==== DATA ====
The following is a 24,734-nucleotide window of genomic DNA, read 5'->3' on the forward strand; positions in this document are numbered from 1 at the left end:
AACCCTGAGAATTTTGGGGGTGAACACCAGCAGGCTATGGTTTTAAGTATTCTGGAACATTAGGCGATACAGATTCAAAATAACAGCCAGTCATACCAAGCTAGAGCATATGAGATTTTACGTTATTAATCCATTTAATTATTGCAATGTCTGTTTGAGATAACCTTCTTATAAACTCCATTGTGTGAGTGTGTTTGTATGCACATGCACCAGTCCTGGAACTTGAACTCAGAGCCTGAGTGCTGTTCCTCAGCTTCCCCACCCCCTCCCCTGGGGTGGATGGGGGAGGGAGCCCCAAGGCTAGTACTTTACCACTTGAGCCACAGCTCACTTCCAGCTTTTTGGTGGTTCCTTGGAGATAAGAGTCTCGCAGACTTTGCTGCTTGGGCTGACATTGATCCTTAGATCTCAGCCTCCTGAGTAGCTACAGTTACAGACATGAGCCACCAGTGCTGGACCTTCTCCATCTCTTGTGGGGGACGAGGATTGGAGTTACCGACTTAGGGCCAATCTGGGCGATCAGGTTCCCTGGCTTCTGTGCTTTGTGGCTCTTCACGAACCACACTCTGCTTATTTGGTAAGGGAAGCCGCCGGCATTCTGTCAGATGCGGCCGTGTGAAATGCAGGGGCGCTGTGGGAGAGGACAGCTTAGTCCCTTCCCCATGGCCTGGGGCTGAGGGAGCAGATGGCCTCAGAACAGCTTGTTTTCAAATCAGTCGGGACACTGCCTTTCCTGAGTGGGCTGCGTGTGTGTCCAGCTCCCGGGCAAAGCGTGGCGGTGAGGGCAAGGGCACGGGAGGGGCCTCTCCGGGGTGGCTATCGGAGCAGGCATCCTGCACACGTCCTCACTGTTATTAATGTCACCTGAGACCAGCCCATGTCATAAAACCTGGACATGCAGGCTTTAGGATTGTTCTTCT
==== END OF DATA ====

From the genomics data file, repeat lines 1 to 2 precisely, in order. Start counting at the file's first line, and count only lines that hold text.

The following is a 24,734-nucleotide window of genomic DNA, read 5'->3' on the forward strand; positions in this document are numbered from 1 at the left end:
AACCCTGAGAATTTTGGGGGTGAACACCAGCAGGCTATGGTTTTAAGTATTCTGGAACATTAGGCGATACAGATTCAAAATAACAGCCAGTCATACCAAGCTAGAGCATATGAGATTTTACGTTATTAATCCATTTAATTATTGCAATGTCTGTTTGAGATAACCTTCTTATAAACTCCATTGTGTGAGTGTGTTTGTATGCACATGCACCAGTCCTGGAACTTGAACTCAGAGCCTGAGTGCTGTTCCTCAGCTTCCCCACCCCCTCCCCTGGGGTGGATGGGGGAGGGAGCCCCAAGGCTAGTACTTTACCACTTGAGCCACAGCTCACTTCCAGCTTTTTGGTGGTTCCTTGGAGATAAGAGTCTCGCAGACTTTGCTGCTTGGGCTGACATTGATCCTTAGATCTCAGCCTCCTGAGTAGCTACAGTTACAGACATGAGCCACCAGTGCTGGACCTTCTCCATCTCTTGTGGGGGACGAGGATTGGAGTTACCGACTTAGGGCCAATCTGGGCGATCAGGTTCCCTGGCTTCTGTGCTTTGTGGCTCTTCACGAACCACACTCTGCTTATTTGGTAAGGGAAGCCGCCGGCATTCTGTCAGATGCGGCCGTGTGAAATGCAGGGGCGCTGTGGGAGAGGACAGCTTAGTCCCTTCCCCATGGCCTGGGGCTGAGGGAGCAGATGGCCTCAGAACAGCTTGTTTTCAAATCAGTCGGGACACTGCCTTTCCTGAGTGGGCTGCGTGTGTGTCCAGCTCCCGGGCAAAGCGTGGCGGTGAGGGCAAGGGCACGGGAGGGGCCTCTCCGGGGTGGCTATCGGAGCAGGCATCCTGCACACGTCCTCACTGTTATTAATGTCACCTGAGACCAGCCCATGTCATAAAACCTGGACATGCAGGCTTTAGGATTGTTCTTCT